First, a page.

In terms of the female Senior Manager , lets call her Joan, the factor that seems to be more apparent is an obvious problem of lack of planning and structure in the development of a course of action or strategy. Joan is clearly a strategy follower and not a strategy maker and demonstrates lack of command and control by consistently, after consultation of certain co-workers, changing the direction of the teams she is managing. Instead of carefully planning and setting realistic goals for the short and long term, she seems to follow her peers or only react when her superiors detect an issue which needs to be resolved. To be more specific, if an operational issue needs to be raised, this is currently not raised to her directly but to one of her peers, which then will escalate this to higher management. What will follow is a trickle down effect ending up in procedural change which is suggested to her and which she will finally have to enforce within the teams. Also, by recurrently consulting others and asking the same individuals to implement change and unpopular tasks within the group, Joans decision making role and the way she is perceived by her peers and group becomes clearly affected. One could see this consultation as a sign of good delegation skills but it becomes apparent that, in this case, the delegation stems from lack of knowledge and strategy since this only takes place in those tasks where she requires assistance or doesnt want to take on. As an example, if an individual that is in Joans favours complains or comments on the seating arrangements or highlights an issue in terms of interpersonal relationships within the team, Joan will consult with the usual people and normally take the rash decision of changing these seating arrangements believing this will invert this tendency and improve relations. As a result, within only 4 months, the seating arrangements have changed 3 times. This is just a simple and practical example of her inability to be an effective disturbance handler and decision maker and her inability to implement change successfully. The same happens with subsequent changes in procedures and allocation of responsibilities which do not show any consistency but a constant trial and error policy at the cost of completion of certain tasks, maximising risk and causing friction within the teams. Nonetheless, what this manager lacks in decision making and authority she makes up for it with her considerable networking skills. As a manager, having access to peers from other departments and branches, she seems to maintain good, informal relations throughout the organization but curiously not within her own department, where she has been verbal on several occasions regarding the difficulties in communicating and performing tasks in collaboration with her fellow senior managers. Still, on the communication level, she generally tends to demonstrates empathy towards the different members of the group and be more focused on the people instead of the tasks. In terms of the traits which commonly define a leader, Joan demonstrates a poor level of emotional maturity and breadth of interests but is clearly people centred, even if at times this seems to be directed more towards certain individuals within the group. In terms of ambition and achievement drive, this manager clearly shows her interest in her job but her attention and focus seem to be constantly diverted by her own personal issues which she openly shares to whoever wishes to listen. This emotional inconstancy and, at times, impulsive and rampant behaviour, do not contribute for an effective image of clarity and authority and does tend to send out the wrong signals to her employees. Moreover, Joans close interpersonal approach to working relationships mean that she cannot distance herself enough to make the certain decisions which directly affect the group. In terms of Blunt and Junes theories of leadership in the western world, which presuppose relative equality of power and status, high tolerance of ambiguity and uncertainty, high levels of trust and openness, a desire to share feelings and emotions, a willingness to confront personal conflicts and differences of opinion, and to take risks, belief in the virtues of team working, one could argue that at a first glance, this manager possesses almost all of these qualities but at closer inspection, a manager is only as successful as the accomplishment of the goals he sets out to achieve. If these goals are not attained and if, at the end of the day, a managers approach is not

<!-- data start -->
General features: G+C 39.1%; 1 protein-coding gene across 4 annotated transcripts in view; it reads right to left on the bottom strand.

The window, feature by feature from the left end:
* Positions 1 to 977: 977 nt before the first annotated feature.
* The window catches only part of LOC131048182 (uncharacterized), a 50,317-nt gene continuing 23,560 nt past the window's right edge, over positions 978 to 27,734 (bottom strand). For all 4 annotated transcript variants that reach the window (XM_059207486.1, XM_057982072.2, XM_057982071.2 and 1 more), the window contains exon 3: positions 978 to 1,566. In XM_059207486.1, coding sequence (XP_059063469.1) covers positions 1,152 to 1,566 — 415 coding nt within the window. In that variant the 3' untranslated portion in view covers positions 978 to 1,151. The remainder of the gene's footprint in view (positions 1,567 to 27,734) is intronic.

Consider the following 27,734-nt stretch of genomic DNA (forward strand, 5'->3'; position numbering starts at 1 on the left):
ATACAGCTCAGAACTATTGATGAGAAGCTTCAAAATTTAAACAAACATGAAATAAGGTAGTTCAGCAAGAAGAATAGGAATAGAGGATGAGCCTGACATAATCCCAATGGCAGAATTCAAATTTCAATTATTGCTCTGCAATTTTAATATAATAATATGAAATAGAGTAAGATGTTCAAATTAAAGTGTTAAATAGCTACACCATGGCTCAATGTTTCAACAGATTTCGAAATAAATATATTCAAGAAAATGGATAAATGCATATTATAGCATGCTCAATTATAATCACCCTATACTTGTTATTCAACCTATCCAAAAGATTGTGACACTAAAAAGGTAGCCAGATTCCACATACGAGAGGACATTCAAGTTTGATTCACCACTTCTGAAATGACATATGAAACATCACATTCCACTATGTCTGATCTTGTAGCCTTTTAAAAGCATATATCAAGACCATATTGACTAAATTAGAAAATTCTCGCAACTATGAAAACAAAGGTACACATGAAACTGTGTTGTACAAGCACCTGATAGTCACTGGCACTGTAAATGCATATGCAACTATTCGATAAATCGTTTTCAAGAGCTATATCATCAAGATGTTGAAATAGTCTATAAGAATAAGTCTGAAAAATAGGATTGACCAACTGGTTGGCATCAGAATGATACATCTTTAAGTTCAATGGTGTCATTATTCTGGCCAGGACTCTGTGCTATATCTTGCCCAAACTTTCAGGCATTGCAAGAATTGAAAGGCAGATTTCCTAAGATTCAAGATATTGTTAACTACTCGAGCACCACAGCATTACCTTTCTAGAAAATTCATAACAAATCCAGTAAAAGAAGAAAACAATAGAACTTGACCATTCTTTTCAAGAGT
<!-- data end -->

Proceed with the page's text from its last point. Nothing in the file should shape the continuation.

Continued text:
effective and he does not possess credibility or authority then this person is clearly not a leader or an outstanding manager. In terms of cultural background, one could attempt a definition of a stereotypical British middle class manager in the context of a typical north American organization culture but even though it is recognized that these are factors which can influence and conform behaviour within an organization, this would not contribute to differentiate this particular manager from her peers within the enlarged group as they all stem from a similar background and so do the people they manage. Last but not least, in terms of the expectations of the group managed by Joan. After interviewing three different employees in the two teams managed by her, the following common themes seem to reoccur: 1) lack of direction or strategy 2) openness and empathy with the employees in general 3) lack of knowledge to make operational decisions 3) emotional instability which reflects itself in rash behaviour All in all, these employees feel that Joan is accessible and pleasant to work for but they believe that because she is so emotional she is prone to rash decision making. Joan is very empathetic and has established good intrapersonal relationships with the employees under her management but this means that at times she lacks the authority to follow things through and tends to delegate certain unpleasant tasks to her subordinates. She tends to be a mixture of frankness and impulsivity and all the employees when asked do not see her as a role model and certainly do not live on her every word. A perfect contract to Joans management style is Pierres ability to influence the group to pursue a common goal. Pierre, does not sit far from Joan but in terms of management and leadership they could not sit further apart. Pierre has a birds eye view of where the group is now and where he wants the group to be in the future. Furthermore, he draws precise lines of what is the course of action to achieve these goals to put the group where it needs to be and almost as a distant father figure he gives clear directions to the teams on how to follow these lines to the millimetre. He has established strategies which are quite easy to follow and reviews these strategies through consultations within the group and his peers before taking a final decision and communicating it to the group. Most importantly to Pierre is not the new strategy but, first and foremost, the reason why the strategy needed to be revised in the first place so to create more acceptance to the new strategy within the group. How the strategy will be put in place is also communicated in smaller meetings according to task assignment and allocation of responsibilities. Pierre is a remarkable speaker, even if not a native speaker, and his charisma implies that rarely people will question his decisions. The employees clearly trust that these were carefully thought through and put in place. He is known within the organization for being a strategist and a protector of all the teams he has ever worked in, creating a strong sense of loyalty even with ex employees. In times of crisis he has frequently put his reputation on the line to defend his teams from unnecessary change in policies and even job cuts. Furthermore, his decisions are based on a strong knowledge of the products and Pierre keeps a close eye on his teams and procedures, delegating projects of his own design in order to promote innovation and encourage those individuals that require motivation either because they are under challenged or because they are ambitious. Pierre doesnt go out of his way to create interpersonal relationships outside his teams but because of his charisma and knowledge his peers will ultimately come to him and soon enough he will establish a select number of individuals he will discuss and consult with. Because he started as a clerk and moved his way up, he has a strong understanding of the opposite sides of the food